Once a year, rabbits get the spotlight. That attention can be a mixed bag — both good and bad. First though is to weed through the confusing information and images that Easter brings. I pity the child who gets a bunny and is disappointed that he doesn’t lay chocolate eggs! Where did that myth come from? And no adult rabbit is going to sit still in a basket for long — give a bunny a basket and he has a fun chew toy!
Images of rabbits have always been connected to Easter. I think it has more to do with Spring and rebirth (we all know how prolific rabbits are at reproducing!) than with religion. How rabbits came to be depicted with eggs is beyond me since they have live births like other mammals and certainly don’t lay eggs!
At the Animal Shelter, we don’t get too many people coming in looking for rabbits for Easter anymore, but just in case you were thinking about, it I’d like to share with you some care tips so you can make a more informed decision. Even with our small animals, we are ultimately looking for lifetime homes and want to make sure adopters are prepared to make that commitment.
The first important point to consider is that although rabbits are often lumped in to together with rodents (they aren’t actually, they belong to the order of lagamorpha) they can live 8-12 years. This is a much bigger commitment than the 2-3 years for a rat or mouse. Spaying and neutering not only lengthens their lifespan — most intact females show the signs of uterus cancer by the time they are only 4-5 years old — it makes them calmer and better pets. Males stop spraying their stinky urine once neutered which is quite nice; the hard part is waiting until they are four months old, which is the earliest they can have the operation.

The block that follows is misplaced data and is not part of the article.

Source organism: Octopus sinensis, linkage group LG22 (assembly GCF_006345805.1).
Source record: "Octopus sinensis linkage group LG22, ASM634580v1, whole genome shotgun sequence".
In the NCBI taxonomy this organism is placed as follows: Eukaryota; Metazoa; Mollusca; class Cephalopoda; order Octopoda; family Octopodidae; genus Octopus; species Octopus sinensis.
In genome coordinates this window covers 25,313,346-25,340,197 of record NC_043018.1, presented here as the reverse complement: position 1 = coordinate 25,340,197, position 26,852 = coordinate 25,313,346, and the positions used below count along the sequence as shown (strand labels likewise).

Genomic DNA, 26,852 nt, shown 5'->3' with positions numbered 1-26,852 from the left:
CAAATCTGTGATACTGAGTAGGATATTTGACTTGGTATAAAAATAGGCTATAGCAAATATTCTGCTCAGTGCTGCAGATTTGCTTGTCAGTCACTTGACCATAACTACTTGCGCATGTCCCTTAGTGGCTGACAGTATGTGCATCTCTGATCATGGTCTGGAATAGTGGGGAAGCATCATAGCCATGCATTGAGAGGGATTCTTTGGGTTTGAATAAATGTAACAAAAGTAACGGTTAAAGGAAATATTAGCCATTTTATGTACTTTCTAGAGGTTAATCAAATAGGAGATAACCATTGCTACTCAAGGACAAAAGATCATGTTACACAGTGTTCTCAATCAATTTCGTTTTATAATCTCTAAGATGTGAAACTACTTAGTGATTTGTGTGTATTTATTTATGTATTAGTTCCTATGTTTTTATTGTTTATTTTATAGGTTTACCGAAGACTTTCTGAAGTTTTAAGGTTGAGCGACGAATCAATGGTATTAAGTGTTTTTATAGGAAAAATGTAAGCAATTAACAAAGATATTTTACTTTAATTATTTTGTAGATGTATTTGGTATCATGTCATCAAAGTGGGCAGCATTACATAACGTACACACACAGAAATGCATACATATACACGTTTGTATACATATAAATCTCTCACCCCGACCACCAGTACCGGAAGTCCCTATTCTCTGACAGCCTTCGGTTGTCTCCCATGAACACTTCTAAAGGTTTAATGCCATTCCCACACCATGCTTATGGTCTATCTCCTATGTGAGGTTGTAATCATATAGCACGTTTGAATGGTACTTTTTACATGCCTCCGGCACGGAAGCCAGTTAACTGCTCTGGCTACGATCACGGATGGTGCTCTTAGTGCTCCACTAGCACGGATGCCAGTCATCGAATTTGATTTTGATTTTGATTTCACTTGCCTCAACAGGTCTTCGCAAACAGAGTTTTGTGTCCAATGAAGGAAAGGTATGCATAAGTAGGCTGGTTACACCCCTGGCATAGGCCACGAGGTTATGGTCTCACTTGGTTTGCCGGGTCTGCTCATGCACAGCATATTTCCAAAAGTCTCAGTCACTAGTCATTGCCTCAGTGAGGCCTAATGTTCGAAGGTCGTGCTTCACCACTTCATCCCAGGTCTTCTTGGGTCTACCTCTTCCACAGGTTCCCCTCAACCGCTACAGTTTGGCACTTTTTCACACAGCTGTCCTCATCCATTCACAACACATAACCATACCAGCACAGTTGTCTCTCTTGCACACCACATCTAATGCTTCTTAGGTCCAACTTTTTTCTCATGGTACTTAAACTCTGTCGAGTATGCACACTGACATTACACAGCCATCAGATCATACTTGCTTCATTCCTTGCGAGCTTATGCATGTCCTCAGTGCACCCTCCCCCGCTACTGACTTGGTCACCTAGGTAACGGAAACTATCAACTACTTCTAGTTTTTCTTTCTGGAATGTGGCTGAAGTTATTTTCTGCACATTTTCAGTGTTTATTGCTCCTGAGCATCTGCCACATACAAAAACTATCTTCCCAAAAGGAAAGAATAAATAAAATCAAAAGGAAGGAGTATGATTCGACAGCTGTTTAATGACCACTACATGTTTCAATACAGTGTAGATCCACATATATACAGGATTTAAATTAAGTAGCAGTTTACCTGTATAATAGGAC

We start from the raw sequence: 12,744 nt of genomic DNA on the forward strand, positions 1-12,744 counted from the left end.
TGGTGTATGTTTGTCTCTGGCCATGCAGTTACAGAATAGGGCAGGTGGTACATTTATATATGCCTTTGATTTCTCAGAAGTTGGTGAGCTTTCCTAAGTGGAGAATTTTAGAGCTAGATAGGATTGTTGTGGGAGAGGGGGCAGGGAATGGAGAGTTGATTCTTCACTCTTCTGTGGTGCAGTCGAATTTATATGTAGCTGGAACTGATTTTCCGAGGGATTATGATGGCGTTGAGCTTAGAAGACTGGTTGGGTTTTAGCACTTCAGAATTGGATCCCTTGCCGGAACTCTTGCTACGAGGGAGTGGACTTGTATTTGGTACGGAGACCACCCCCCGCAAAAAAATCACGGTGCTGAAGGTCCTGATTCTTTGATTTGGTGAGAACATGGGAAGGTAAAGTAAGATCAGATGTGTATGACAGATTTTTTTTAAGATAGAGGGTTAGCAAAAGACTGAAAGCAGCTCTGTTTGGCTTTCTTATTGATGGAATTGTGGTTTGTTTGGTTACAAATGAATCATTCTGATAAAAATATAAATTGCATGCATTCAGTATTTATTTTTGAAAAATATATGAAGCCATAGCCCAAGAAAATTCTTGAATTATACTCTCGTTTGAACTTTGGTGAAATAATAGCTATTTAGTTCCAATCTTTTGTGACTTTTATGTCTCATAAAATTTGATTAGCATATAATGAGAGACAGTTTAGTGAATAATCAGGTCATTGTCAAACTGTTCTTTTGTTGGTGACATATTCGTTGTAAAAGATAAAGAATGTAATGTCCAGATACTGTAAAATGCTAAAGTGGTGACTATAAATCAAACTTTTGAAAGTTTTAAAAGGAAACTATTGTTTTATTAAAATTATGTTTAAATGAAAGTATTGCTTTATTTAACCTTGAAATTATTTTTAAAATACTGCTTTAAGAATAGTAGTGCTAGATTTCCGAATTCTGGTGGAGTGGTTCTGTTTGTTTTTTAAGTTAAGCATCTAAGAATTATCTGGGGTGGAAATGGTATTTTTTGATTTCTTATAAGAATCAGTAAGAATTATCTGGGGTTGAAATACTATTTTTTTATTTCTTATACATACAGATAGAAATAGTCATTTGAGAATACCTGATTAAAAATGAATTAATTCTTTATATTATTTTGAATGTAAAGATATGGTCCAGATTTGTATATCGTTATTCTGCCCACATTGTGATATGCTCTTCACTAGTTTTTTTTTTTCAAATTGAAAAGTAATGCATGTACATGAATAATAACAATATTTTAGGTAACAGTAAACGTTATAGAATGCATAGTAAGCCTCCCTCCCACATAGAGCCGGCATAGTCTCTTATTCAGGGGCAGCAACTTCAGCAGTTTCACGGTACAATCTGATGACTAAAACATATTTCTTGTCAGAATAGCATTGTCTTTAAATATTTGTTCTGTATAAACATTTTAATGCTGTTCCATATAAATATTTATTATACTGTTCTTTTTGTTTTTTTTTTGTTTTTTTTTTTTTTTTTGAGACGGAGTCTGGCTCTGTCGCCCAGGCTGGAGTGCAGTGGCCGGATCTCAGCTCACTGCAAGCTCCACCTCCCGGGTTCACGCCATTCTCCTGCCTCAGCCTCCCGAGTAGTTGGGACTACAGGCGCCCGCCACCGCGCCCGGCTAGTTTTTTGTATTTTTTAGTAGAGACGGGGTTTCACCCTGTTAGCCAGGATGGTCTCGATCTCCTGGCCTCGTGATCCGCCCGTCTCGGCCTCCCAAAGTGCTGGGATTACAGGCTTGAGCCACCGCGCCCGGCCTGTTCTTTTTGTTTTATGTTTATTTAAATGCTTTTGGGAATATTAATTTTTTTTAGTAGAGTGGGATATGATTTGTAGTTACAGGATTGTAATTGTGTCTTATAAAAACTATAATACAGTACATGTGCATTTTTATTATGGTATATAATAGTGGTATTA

Rabbits, like cats, can be litterbox trained so they make great house pets. In fact, rabbits really blossom indoors when given the opportunity to fully express their personalities. They play, are curious creatures that love to explore, need exercise and will run in circles and jump in the air (called binkies) and enjoy being petted and brushed. You would never know that from a rabbit that sits in an empty hutch in the backyard.
Rabbits need more than a dish of pellets to eat, and carrots are not the only (or best) treat for them. A small piece of carrot each day is fine but the bulk of their diet should be hay and fresh greens. They need the roughage of the hay to maintain a healthy digestive tract.
Rabbits can get sick but there are no vaccines available so just a check-up every year or two to make sure the teeth are in good shape and he’s in overall good health is all the vet care required. Sadly, when you realize your rabbit is sick it’s usually quite critical. As a prey animal they are quite good at hiding early signs of illness, so it’s good to be acquainted with a knowledgeable rabbit vet before you are in that situation.
If you’d like to learn more about these wonderful animals stop by the Rohnert Park Animal Shelter the second Saturday of each month for our “Meet the Bunny” event. We set up our adoptable rabbits outside in exercise pens for easy meet and greets and have our special bunny volunteers on hand to answer questions and help match make.
Bring your own rabbit in for a free nail trim and shop for fresh hay, treats and toys at our Bunny Boutique. Our next Meet the Bunny is Saturday, April 14, 1-5:30 p.m. And if you’re not sure you’re up for all this lifetime care stuff may I suggest a chocolate bunny for Easter!
Upcoming event: Pet Firsst Aid & CPR, Sunday, April 29, 10-11:30 a.m., $25. Learn the basics of what to do in an emergency to help your dog or cat. Space is limited — payment is needed to reserve a place. Call 707-584-1582 for more information.